YOU ARE HERE: LAT HomeCollections

BOOSTER SHOTS: Oddities, musings and news from the
health world

Want to live a long time? Choose your genes well

August 03, 2011|By Jeannine Stein, Los Angeles Times / For the Booster Shots blog
  • The key to living longer may have less to do with lifestyle and more to do with genetics
The key to living longer may have less to do with lifestyle and more to do with… (Stephen Osman / Los Angeles…)

The secret to a very long life may have nothing to do with what you eat, how much exercise you get, or whether you smoke or drink. It may be because you got lucky with your gene pool, a study suggests.

Researchers surveyed 477 Ashkenazi Jews who were 95 and older about their lifestyle habits (the participants were actually interviewed at age 70, but researchers figured their habits were already pretty entrenched). That information was compared with surveys from 3,164 people from the general population who were born around the same time as the 95-and-uppers.

Overall, there were no significant differences between the two groups in lifestyle habits. They had similar average body mass index, had about the same daily alcohol consumption, got about the same amount of regular exercise, and approximately the same percentage of people followed a low-calorie diet.

Some differences were noted in the study, released online Wednesday in the Journal of the American Geriatrics Society: about 43% of long-living men got regular physical activity, but 57% of men in the general population reported exercising consistently. The two populations had about the same number of overweight people, but the general population group had higher rates of lifetime obesity. Among men, 4.5% of centenarians and 12.1% of the general population were obese, and among women, 9.6% of the centenarians and 16.2% of the general population were obese.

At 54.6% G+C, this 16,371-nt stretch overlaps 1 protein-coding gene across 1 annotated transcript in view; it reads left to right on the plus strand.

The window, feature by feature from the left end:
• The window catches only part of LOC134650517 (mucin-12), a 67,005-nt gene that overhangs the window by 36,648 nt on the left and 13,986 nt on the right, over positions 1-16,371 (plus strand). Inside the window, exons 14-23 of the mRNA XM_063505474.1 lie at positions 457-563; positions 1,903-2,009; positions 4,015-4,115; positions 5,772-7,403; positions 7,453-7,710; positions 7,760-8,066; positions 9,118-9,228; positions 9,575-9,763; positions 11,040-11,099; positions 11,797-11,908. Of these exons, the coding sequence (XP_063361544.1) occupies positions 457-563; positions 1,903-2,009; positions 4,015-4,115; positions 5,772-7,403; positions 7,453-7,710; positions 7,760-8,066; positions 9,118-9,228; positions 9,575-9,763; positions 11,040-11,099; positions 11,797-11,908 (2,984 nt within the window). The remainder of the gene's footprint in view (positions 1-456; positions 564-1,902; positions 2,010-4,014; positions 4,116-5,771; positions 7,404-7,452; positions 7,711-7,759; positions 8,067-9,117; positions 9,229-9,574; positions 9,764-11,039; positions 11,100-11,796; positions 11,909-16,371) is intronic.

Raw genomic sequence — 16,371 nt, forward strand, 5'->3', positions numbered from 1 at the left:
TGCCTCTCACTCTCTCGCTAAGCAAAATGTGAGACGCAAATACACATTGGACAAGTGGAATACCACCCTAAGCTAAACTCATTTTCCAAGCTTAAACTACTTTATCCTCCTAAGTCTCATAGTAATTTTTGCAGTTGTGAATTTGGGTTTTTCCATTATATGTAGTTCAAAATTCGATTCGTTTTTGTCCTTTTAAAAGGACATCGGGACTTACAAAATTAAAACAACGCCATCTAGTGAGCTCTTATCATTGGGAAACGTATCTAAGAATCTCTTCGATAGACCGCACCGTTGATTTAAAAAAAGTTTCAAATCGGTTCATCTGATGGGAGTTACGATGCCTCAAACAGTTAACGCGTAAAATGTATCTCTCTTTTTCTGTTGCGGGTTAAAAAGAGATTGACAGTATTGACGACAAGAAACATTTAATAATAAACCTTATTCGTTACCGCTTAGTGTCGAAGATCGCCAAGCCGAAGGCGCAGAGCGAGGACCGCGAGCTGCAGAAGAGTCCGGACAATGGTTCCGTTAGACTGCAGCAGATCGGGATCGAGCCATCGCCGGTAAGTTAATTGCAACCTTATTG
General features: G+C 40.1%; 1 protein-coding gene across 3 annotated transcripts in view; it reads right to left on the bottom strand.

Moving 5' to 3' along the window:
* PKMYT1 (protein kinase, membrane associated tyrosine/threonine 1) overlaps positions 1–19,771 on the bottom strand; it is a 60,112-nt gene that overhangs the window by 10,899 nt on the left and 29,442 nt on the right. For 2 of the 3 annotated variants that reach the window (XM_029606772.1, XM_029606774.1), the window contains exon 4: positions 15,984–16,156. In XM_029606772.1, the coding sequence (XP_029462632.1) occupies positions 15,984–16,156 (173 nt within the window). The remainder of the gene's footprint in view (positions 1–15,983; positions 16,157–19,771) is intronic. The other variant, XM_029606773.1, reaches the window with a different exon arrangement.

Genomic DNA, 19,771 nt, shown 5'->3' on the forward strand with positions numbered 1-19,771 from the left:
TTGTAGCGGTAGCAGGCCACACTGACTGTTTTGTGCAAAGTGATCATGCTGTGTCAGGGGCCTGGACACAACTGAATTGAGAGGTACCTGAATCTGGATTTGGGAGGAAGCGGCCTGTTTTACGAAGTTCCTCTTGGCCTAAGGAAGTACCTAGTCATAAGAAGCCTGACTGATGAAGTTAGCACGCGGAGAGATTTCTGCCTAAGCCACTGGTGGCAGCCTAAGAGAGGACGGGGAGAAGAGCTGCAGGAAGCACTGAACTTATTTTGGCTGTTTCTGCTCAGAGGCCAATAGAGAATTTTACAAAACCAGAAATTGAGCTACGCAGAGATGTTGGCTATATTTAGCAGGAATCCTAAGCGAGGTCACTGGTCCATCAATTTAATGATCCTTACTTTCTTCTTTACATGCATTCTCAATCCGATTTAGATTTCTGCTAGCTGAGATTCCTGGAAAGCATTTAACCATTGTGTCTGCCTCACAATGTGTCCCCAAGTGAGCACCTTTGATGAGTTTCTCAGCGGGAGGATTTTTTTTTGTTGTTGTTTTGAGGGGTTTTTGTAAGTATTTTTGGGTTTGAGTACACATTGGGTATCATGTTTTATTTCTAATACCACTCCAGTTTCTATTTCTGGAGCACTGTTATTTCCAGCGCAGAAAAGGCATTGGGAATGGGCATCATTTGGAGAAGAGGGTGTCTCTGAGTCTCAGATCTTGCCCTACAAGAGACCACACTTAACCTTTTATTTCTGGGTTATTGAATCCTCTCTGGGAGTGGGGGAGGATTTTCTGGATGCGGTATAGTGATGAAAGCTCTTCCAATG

The key, researchers concluded, may lie in genetics. "This study suggests that centenarians may possess additional longevity genes that help to buffer them against the harmful effects of an unhealthy lifestyle," said senior author Dr. Nir Barzilai in a news release. Barzilai is director of the Institute for Aging Research at Albert Einstein College of Medicine of Yeshiva University in tNew York, N.Y.

Those not blessed with good genes probably need to keep to the straight and narrow if they want to live longer.

"Although this study demonstrates that centenarians can be obese, smoke and avoid exercise, those lifestyle habits are not good choices for most of us who do not have a family history of longevity," Barzilai added. "We should watch our weight, avoid smoking and be sure to exercise, since these activities have been shown to have great health benefits for the general population, including a longer lifespan."

Duly noted.

Los Angeles Times Articles